CAVUTO: But this administration is intent on eventually shutting down Gitmo. It might get delayed. Developments like what happened on that Amsterdam-to-Detroit flight might delay it significantly. And those Yemenis who were at Gitmo don't get to Yemen. They might sit and stew for a while, and they might go to Illinois.

What do you think of that and whether now this changes the equation for that?

ASHCROFT: Well, obviously, I think there is far less appeal, even for the interest groups that wanted Gitmo shut down, to the idea of closing Gitmo, because there aren't good places to put those individuals.

And I personally believe it was a good decision to have Guantanamo Base as a place for detaining war combatants against the United States. I believe it was appropriate when it was opened. Some of the individuals that we made an effort to release and did release have been very dangerous, in spite of our best efforts to try and release only those who have not been dangerous.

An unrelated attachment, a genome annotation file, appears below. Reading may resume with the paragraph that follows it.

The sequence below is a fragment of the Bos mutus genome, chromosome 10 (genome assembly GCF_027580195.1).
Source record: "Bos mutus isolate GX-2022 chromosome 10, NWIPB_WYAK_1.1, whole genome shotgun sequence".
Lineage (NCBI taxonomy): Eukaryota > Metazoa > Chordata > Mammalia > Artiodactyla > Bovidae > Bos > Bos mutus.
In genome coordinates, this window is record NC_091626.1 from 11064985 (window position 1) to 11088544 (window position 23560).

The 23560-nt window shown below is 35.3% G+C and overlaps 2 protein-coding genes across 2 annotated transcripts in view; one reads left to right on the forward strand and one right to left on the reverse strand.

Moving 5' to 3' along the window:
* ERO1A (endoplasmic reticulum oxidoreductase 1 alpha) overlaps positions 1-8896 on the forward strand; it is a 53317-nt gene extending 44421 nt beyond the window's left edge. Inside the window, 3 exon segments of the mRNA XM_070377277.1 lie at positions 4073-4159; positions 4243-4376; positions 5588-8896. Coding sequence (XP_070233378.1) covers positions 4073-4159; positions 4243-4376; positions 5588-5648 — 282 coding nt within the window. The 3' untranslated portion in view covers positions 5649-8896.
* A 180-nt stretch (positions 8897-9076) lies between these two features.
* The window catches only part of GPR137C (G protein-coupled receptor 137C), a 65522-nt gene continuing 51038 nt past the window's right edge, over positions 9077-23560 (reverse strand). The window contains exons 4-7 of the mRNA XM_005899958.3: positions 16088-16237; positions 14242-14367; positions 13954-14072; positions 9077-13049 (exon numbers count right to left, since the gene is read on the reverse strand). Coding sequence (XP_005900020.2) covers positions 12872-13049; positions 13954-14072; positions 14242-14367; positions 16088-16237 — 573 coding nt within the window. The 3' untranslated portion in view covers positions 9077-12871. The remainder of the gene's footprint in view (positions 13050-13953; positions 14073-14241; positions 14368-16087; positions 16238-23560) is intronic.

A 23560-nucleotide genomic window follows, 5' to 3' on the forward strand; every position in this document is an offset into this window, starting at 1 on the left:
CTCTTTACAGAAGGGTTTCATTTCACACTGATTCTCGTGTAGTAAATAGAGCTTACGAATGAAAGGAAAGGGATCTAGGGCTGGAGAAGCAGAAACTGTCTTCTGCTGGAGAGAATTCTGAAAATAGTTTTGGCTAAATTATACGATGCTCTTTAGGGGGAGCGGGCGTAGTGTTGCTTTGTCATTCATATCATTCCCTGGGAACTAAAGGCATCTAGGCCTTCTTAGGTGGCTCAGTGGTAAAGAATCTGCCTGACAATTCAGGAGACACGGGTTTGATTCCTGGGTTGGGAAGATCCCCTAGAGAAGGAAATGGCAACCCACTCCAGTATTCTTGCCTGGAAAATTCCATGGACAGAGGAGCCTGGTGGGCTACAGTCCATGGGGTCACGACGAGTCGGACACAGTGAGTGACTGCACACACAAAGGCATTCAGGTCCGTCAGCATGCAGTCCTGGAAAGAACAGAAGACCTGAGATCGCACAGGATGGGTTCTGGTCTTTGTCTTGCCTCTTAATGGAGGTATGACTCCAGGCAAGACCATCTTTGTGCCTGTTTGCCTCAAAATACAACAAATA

So, when you're dealing with national security, you have to be very careful, and — and you can't be just satisfying various special interest groups who want to promote one sort of idea or another.

CAVUTO: All right.

ASHCROFT: National security is high on this list.


ASHCROFT: People who violate the law of war and assault the United States don't deserve the protections and the same kind of process that criminals do in the United States.


John Ashcroft, thank you very much. More after this.

ASHCROFT: Thanks, Neil.